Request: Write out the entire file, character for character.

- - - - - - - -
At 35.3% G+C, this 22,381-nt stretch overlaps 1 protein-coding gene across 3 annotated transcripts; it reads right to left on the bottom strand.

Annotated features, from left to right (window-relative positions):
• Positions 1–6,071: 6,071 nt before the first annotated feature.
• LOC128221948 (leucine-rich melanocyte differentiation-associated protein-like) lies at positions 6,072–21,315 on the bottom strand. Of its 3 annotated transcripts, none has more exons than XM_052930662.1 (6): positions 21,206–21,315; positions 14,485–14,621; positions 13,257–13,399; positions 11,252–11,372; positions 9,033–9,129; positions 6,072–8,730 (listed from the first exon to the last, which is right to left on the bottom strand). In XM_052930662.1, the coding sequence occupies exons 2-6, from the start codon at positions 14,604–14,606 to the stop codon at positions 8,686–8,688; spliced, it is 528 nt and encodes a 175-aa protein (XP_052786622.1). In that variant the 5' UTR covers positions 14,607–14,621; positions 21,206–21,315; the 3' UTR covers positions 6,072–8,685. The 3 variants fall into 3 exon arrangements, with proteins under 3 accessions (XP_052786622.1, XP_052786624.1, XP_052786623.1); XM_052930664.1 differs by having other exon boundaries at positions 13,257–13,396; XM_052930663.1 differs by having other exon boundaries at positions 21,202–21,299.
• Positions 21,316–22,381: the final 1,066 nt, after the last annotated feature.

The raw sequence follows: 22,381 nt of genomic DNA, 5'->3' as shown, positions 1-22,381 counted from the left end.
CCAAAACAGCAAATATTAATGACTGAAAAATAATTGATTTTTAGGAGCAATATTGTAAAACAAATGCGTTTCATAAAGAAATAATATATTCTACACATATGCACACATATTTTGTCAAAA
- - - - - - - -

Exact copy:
At 35.3% G+C, this 22,381-nt stretch overlaps 1 protein-coding gene across 3 annotated transcripts; it reads right to left on the bottom strand.

Annotated features, from left to right (window-relative positions):
• Positions 1–6,071: 6,071 nt before the first annotated feature.
• LOC128221948 (leucine-rich melanocyte differentiation-associated protein-like) lies at positions 6,072–21,315 on the bottom strand. Of its 3 annotated transcripts, none has more exons than XM_052930662.1 (6): positions 21,206–21,315; positions 14,485–14,621; positions 13,257–13,399; positions 11,252–11,372; positions 9,033–9,129; positions 6,072–8,730 (listed from the first exon to the last, which is right to left on the bottom strand). In XM_052930662.1, the coding sequence occupies exons 2-6, from the start codon at positions 14,604–14,606 to the stop codon at positions 8,686–8,688; spliced, it is 528 nt and encodes a 175-aa protein (XP_052786622.1). In that variant the 5' UTR covers positions 14,607–14,621; positions 21,206–21,315; the 3' UTR covers positions 6,072–8,685. The 3 variants fall into 3 exon arrangements, with proteins under 3 accessions (XP_052786622.1, XP_052786624.1, XP_052786623.1); XM_052930664.1 differs by having other exon boundaries at positions 13,257–13,396; XM_052930663.1 differs by having other exon boundaries at positions 21,202–21,299.
• Positions 21,316–22,381: the final 1,066 nt, after the last annotated feature.

The raw sequence follows: 22,381 nt of genomic DNA, 5'->3' as shown, positions 1-22,381 counted from the left end.
CCAAAACAGCAAATATTAATGACTGAAAAATAATTGATTTTTAGGAGCAATATTGTAAAACAAATGCGTTTCATAAAGAAATAATATATTCTACACATATGCACACATATTTTGTCAAAA